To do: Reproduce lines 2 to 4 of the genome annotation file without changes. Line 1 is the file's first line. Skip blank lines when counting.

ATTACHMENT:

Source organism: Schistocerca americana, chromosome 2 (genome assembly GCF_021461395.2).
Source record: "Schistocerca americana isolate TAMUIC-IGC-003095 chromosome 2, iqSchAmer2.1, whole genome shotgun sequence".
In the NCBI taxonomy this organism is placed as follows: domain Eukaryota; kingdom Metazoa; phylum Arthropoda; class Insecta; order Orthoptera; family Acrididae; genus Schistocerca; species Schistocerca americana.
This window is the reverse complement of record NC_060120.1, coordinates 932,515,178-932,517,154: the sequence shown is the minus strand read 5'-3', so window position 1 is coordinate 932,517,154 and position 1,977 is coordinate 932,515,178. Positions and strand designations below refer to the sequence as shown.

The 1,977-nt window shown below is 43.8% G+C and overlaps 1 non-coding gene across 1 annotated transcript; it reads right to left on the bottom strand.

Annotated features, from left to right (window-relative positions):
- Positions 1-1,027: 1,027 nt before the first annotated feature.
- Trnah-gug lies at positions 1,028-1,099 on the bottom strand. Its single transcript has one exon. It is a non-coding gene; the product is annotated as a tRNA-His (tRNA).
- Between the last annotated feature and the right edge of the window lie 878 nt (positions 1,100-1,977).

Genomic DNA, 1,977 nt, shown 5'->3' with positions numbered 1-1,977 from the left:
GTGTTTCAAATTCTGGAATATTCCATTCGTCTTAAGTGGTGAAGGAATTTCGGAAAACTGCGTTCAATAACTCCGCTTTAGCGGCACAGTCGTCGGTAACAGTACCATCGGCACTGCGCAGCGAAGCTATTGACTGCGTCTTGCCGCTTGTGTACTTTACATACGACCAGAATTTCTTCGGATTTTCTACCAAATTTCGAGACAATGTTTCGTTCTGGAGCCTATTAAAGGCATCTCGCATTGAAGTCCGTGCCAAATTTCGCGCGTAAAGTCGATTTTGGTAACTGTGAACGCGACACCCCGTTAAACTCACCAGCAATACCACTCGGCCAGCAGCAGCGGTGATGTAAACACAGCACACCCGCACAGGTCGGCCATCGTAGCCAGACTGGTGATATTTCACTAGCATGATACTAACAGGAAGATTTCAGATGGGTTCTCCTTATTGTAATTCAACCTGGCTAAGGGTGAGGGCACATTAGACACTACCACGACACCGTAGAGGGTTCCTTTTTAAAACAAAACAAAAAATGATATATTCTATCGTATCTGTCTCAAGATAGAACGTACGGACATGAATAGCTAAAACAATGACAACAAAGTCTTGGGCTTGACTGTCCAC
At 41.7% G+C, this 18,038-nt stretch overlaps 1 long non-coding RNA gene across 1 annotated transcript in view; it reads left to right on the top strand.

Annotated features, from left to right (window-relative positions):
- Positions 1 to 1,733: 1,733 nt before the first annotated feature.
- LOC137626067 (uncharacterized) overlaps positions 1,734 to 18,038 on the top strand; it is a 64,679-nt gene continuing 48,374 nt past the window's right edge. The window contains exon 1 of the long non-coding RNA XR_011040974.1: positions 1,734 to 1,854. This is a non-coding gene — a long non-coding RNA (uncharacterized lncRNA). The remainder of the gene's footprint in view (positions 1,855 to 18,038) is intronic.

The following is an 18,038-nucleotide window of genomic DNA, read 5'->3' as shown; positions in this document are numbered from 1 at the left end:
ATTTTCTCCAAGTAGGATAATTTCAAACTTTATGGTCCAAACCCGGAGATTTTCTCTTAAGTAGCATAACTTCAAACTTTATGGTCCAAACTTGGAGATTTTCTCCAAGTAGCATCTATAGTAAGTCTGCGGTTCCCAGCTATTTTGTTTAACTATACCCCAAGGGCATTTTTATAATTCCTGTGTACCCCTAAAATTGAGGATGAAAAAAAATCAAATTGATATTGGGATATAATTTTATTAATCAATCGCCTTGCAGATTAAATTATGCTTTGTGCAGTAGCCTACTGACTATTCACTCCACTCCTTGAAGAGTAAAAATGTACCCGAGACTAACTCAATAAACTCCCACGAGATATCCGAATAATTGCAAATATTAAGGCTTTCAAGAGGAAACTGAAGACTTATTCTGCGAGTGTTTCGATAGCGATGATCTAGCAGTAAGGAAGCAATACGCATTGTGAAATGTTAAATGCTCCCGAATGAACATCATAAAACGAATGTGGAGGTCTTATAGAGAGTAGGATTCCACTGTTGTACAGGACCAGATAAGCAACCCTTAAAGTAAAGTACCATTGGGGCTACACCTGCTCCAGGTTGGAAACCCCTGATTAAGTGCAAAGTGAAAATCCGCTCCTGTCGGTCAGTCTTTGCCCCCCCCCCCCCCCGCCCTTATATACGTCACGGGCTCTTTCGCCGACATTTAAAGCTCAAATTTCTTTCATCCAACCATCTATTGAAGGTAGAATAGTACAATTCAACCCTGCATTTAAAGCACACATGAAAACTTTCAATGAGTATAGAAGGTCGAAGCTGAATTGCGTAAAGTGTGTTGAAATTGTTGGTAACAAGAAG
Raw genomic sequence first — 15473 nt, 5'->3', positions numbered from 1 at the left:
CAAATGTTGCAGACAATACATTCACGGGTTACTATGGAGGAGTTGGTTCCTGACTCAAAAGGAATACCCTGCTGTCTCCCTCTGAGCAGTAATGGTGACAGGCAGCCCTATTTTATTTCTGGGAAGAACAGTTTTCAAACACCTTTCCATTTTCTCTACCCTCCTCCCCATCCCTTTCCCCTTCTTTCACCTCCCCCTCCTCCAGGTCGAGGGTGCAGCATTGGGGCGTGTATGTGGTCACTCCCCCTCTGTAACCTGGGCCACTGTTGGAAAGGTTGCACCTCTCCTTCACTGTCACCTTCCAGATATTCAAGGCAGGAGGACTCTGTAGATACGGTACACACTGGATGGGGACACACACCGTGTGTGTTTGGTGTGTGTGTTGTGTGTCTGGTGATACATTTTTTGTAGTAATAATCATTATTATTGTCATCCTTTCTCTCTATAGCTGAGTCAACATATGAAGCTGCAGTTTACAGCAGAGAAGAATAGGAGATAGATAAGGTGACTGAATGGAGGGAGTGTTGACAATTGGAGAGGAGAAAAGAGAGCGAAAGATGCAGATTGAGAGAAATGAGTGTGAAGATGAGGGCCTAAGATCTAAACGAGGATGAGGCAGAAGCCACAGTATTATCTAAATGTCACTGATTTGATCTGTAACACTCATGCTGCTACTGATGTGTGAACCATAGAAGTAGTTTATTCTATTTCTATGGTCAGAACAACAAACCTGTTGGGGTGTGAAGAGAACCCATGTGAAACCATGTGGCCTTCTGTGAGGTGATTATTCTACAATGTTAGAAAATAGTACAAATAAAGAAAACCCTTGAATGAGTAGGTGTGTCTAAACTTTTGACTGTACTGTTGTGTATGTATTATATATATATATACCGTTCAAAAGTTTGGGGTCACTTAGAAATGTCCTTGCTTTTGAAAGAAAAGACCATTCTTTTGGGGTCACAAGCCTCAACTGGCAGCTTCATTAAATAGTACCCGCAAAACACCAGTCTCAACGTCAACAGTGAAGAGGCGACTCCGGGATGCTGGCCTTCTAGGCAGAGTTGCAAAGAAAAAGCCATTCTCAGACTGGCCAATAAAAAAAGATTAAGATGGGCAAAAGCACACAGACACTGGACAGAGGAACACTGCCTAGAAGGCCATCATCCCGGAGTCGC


Source record: "Schistocerca americana isolate TAMUIC-IGC-003095 chromosome 2, iqSchAmer2.1, whole genome shotgun sequence".
In the NCBI taxonomy this organism is placed as follows: domain Eukaryota; kingdom Metazoa; phylum Arthropoda; class Insecta; order Orthoptera; family Acrididae; genus Schistocerca; species Schistocerca americana.
This window is the reverse complement of record NC_060120.1, coordinates 932,515,178-932,517,154: the sequence shown is the minus strand read 5'-3', so window position 1 is coordinate 932,517,154 and position 1,977 is coordinate 932,515,178. Positions and strand designations below refer to the sequence as shown.